Monday, July 20, 2009

On Cronkite

With the passing of Walter Cronkite, it didn't really phase me that even conservative pundits would cover his life and times and do so wistfully speaking of their personal relationships and observations of this man considered America's first anchorman. There's no denying the guy's impact on television news reporting and many claim that they had no idea what his political leanings were until after he retired, though some say his leanings began to show a few years before he was somewhat talked out of his job in favor of the chuckleheaded Dan Rather. He is, in some ways, the end of an era that has really long since passed, that being the era of objective reporting of the news without the injection of the reporter's personal agenda.

But tonight on Bill O'Reilly's show, Billy O said something that pushed me to provide this link when I had not planned on doing so. O'Reilly said that he was telling the truth about Viet Nam, or sentiments to that effect. The link presents what I've heard from a variety of sources for years. Cronkite was a major factor in turning sentiment in America towards the radical anti-war drivel that helped seal our fate in that war.

As the link relates, the Tet Offensive was a resounding victory for American/S.VietNam forces with the commies suffering casualties ten times what we did. That's a victory in anyone's book, but Uncle Walter chose to focus only on OUR losses. You'd think that for a veteran war reporter, he would understand that allied losses occur in every war. That a war is decided by which side suffers more losses. We were winning. We should have and could have won. This turning of American sentiment (and if anyone thinks Uncle Walter didn't have that kind of impact on viewers, they likely weren't born until after he left the airwaves) was noticed with wonder by leaders of North Viet Nam and helped them strengthen their resolve. As our people began to protest after this great victory, they figured our hearts weren't into it and their tactics changed and their spirits rose. They knew they just had to keep on keeping on and the whining from our leftists in the streets was their indicator that they were winning and not us.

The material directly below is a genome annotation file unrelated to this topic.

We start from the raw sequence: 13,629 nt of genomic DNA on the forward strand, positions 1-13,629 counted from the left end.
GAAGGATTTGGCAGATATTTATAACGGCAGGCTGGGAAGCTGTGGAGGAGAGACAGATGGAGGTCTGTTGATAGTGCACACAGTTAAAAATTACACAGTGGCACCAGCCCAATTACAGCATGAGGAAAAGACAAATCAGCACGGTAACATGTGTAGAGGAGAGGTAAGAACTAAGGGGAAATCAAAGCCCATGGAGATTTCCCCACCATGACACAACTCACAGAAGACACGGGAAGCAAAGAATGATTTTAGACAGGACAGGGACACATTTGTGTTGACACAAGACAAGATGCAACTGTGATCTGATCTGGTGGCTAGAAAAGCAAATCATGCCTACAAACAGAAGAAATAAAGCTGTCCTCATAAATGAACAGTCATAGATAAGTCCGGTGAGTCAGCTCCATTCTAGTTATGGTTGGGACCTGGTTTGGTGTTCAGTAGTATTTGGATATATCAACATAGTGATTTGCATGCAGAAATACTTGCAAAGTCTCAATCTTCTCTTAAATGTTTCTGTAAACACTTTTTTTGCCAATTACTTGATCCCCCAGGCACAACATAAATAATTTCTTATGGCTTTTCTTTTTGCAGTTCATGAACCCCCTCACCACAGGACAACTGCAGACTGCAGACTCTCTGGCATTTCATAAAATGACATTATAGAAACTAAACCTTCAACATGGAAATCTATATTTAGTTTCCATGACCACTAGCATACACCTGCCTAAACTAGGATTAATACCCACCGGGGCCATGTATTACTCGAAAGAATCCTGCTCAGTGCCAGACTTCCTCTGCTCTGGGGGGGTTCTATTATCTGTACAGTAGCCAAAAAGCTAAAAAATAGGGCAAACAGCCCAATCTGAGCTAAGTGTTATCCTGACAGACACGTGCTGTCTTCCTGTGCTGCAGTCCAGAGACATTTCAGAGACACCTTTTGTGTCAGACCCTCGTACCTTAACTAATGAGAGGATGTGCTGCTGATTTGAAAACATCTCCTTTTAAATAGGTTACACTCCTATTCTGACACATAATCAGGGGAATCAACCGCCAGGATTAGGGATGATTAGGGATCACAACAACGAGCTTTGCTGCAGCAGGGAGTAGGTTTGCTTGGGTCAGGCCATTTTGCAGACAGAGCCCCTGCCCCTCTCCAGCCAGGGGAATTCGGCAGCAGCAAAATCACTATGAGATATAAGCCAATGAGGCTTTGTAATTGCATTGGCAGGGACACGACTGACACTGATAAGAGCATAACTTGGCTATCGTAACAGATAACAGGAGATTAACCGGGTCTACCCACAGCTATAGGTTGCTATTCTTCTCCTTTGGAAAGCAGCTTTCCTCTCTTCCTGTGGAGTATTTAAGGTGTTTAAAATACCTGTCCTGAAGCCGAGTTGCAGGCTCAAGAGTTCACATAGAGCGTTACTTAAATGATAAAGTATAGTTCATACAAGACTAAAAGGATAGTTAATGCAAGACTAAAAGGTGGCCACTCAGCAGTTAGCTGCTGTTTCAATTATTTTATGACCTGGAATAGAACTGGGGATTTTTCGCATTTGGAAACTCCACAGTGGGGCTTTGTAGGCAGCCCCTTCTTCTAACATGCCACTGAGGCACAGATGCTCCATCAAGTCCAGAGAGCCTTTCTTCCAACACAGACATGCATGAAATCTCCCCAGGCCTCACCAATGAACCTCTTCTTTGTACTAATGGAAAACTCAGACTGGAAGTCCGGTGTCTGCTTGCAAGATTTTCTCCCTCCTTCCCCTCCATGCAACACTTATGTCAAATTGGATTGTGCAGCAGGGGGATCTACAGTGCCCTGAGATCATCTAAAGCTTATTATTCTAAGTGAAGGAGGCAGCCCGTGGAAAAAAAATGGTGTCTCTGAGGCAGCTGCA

Thanks a lot, Walter. May God forgive you.


Anonymous said...

When they announced his death my first thought was that I assumed he was already dead. It would have been more newsworthy to me if they had announced the previous day that he was alive.

I'm not surprised the media glossed over his impact on Vietnam or even ignored it. That's somewhat standard stuff when people die, and far less egregious than the Jackson worship. Ick.

I think the bigger problem is that the MSM probably doesn't think Cronkite did or said anything wrong at all re. Vietnam. They still haven't learned.

Dan Trabue said...

Wow. You all still think the Viet Nam war was a right thing??

It's the 21st Century, fellas. Try to keep up...

Vinny said...

Have you ever heard the term "Pyrrhic victory." It comes from a pair of battles that King Pyrrhus of Epirus fought against Roman forces around 280 B.C. Although he inflicted heavy casualties on the Romans and won both battles, he is reputed to have said “One more victory like that and I’ll be going home alone.” His problem was that the Romans did not accept that they had been defeated. They simply raised new armies and attacked again.